Application of OSSEs to Improved Observing System Design and Enhanced Satellite Data Impact

Monday, 15 December 2014
Robert M Atlas, NOAA, Miami, FL, United States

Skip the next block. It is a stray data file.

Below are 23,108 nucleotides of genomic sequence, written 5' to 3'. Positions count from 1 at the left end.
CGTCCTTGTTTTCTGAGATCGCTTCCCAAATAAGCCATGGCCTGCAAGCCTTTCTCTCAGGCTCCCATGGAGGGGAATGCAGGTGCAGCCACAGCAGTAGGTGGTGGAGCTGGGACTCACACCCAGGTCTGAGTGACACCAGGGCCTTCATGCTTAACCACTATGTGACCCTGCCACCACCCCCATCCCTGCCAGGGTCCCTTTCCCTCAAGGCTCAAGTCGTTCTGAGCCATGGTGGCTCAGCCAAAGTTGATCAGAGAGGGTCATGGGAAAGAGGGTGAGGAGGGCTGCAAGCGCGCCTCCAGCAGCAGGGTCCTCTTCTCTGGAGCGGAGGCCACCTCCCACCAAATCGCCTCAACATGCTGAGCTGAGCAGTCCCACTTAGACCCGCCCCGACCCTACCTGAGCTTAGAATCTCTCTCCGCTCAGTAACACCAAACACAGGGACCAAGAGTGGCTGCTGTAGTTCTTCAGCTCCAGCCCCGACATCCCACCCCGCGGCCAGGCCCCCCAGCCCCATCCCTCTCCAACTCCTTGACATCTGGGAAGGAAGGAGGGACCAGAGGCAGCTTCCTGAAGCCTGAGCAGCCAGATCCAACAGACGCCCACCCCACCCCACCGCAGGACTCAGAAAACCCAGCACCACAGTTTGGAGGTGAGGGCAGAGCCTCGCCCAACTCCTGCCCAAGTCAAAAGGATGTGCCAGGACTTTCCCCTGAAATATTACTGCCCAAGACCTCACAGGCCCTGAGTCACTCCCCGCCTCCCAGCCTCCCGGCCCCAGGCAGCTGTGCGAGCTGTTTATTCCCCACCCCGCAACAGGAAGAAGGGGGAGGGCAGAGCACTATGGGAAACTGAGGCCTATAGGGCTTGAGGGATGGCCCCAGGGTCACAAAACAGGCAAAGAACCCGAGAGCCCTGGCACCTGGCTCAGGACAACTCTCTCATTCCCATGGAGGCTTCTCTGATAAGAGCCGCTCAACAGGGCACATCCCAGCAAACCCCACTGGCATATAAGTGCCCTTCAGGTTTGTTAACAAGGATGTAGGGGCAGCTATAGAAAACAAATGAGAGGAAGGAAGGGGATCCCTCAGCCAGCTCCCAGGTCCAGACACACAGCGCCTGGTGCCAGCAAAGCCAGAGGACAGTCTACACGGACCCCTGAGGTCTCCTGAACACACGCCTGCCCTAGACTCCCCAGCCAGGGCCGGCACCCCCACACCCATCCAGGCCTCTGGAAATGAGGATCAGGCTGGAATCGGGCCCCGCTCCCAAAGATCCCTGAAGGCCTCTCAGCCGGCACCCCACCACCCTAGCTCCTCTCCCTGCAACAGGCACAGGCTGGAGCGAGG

Observing System Simulation Experiments (OSSEs) are an important tool for evaluating the potential impact of proposed new observing systems, as well as for evaluating trade-offs in observing system design, and in developing and assessing improved methodology for assimilating new observations. Extensive OSSEs have been conducted at NASA/ GSFC and NOAA/AOML over the last three decades. These OSSEs determined correctly the quantitative potential for several proposed satellite observing systems to improve weather analysis and prediction prior to their launch, evaluated trade-offs in orbits, coverage and accuracy for space-based wind lidars, and were used in the development of the methodology that led to the first beneficial impacts of satellite surface winds on numerical weather prediction. At the present time, we are expanding the application of OSSE methodology to severe storm, air quality, and ocean studies. In this paper, we summarize early applications of global OSSEs, and new experiments using both global and regional models (with a special emphasis on atmosphere and ocean analysis, numerical weather prediction and hurricane forecasting). These experiments are aimed at determining (1) the relative impact of alternative concepts for space-based lidar winds, (2) the potential impact of new GNSS RO satellites, (3) the potential impact of a geostationary microwave sounder, and (4) the relative impact of alternative concepts for polar and geostationary hyperspectral sounders.